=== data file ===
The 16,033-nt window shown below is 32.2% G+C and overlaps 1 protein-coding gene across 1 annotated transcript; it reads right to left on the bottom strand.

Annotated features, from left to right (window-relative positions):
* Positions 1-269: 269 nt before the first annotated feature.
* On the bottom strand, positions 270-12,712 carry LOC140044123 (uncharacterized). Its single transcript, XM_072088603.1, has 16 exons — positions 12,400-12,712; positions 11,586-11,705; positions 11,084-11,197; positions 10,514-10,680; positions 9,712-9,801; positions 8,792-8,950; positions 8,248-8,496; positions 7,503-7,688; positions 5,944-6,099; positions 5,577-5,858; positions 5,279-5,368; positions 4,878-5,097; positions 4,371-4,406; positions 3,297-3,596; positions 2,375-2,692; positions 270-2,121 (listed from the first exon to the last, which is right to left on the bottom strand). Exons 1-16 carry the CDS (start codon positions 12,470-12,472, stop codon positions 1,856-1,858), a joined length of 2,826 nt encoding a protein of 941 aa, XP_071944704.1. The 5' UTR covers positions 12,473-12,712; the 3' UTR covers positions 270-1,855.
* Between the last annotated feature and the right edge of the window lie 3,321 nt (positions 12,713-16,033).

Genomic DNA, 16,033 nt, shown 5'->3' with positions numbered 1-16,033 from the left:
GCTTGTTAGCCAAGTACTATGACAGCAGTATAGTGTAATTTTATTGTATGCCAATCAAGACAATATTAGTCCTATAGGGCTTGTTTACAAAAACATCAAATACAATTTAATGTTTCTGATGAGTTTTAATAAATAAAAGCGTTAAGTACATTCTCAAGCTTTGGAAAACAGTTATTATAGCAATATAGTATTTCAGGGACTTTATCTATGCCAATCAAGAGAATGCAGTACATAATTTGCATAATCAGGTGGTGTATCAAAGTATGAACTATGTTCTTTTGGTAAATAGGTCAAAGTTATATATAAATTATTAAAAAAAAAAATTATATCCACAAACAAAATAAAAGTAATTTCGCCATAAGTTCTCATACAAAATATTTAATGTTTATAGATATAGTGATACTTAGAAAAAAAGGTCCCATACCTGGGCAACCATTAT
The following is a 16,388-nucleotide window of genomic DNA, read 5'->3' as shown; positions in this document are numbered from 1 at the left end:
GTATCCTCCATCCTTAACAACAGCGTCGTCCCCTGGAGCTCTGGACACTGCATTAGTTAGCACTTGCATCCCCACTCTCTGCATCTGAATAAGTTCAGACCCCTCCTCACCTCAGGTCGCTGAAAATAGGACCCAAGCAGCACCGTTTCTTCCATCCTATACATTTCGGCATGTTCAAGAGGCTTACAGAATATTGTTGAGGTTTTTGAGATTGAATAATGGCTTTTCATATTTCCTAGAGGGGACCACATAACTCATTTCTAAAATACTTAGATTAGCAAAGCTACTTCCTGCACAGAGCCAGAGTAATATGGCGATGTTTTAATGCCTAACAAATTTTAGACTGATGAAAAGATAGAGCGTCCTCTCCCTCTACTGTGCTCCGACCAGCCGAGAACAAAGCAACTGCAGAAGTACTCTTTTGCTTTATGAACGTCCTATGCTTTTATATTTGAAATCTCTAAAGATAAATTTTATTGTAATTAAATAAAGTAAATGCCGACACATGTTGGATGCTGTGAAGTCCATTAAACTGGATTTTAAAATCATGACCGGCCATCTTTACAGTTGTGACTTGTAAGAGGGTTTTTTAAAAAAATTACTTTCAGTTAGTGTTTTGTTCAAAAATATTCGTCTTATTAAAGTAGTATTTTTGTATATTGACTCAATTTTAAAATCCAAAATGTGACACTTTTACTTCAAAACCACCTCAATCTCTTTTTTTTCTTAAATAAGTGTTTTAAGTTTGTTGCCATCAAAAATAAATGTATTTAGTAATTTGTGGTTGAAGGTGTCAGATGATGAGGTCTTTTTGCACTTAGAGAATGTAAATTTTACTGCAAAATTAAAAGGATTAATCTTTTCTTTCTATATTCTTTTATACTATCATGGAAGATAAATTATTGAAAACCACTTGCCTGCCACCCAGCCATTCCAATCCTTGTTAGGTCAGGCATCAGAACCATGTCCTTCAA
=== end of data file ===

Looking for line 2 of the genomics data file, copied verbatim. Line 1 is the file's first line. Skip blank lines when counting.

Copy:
Annotated features, from left to right (window-relative positions):